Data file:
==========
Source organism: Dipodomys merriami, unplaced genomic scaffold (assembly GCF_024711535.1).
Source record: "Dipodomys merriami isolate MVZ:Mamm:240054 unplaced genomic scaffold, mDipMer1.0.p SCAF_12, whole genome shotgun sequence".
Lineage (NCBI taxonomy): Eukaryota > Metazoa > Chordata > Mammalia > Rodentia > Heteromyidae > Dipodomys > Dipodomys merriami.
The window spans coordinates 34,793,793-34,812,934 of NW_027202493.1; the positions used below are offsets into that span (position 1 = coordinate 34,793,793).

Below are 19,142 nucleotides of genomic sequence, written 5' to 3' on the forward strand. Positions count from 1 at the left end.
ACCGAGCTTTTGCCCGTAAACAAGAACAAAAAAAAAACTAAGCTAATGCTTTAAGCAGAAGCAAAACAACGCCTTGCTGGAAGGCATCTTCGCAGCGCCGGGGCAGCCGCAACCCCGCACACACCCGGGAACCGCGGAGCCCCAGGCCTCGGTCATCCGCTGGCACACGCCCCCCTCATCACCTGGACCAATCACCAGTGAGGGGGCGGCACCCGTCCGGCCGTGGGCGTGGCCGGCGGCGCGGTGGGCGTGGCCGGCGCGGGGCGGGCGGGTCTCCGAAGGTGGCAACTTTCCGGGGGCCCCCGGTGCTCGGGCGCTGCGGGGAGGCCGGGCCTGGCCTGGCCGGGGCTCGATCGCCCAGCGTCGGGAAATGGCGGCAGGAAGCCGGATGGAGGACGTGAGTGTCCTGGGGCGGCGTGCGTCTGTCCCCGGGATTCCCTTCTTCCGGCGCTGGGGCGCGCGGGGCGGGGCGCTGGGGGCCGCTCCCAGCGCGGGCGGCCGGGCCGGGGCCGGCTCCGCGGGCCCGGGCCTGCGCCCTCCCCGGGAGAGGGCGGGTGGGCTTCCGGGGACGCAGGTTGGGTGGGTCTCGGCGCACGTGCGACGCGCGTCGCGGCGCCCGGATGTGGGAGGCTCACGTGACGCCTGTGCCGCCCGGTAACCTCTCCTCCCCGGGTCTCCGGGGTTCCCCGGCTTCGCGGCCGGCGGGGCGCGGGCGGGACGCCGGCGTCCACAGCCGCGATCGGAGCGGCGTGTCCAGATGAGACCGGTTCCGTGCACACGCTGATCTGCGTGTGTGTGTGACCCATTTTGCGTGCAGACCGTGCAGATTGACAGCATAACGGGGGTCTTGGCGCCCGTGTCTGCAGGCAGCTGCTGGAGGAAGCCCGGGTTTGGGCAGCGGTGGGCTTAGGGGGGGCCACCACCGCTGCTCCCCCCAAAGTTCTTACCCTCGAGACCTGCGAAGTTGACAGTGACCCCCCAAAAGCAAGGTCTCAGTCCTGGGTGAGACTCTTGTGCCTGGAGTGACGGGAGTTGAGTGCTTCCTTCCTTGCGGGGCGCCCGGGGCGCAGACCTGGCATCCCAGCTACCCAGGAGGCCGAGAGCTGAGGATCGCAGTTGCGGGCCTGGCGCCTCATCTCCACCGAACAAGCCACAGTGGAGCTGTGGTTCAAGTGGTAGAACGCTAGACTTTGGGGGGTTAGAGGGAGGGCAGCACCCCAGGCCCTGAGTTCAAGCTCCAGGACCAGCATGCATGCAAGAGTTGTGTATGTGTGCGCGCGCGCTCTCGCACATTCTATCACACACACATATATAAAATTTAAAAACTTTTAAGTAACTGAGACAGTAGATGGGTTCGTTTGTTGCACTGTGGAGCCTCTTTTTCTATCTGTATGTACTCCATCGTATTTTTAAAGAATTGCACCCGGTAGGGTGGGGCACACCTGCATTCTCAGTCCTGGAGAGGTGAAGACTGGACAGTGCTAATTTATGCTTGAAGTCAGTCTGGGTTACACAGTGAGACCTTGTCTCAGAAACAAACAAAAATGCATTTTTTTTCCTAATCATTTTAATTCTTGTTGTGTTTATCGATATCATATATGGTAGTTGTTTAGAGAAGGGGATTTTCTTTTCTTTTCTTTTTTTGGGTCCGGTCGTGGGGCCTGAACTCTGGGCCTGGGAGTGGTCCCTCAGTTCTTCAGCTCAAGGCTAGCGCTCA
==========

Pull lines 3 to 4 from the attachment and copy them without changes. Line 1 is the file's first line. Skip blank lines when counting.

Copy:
Lineage (NCBI taxonomy): Eukaryota > Metazoa > Chordata > Mammalia > Rodentia > Heteromyidae > Dipodomys > Dipodomys merriami.
The window spans coordinates 34,793,793-34,812,934 of NW_027202493.1; the positions used below are offsets into that span (position 1 = coordinate 34,793,793).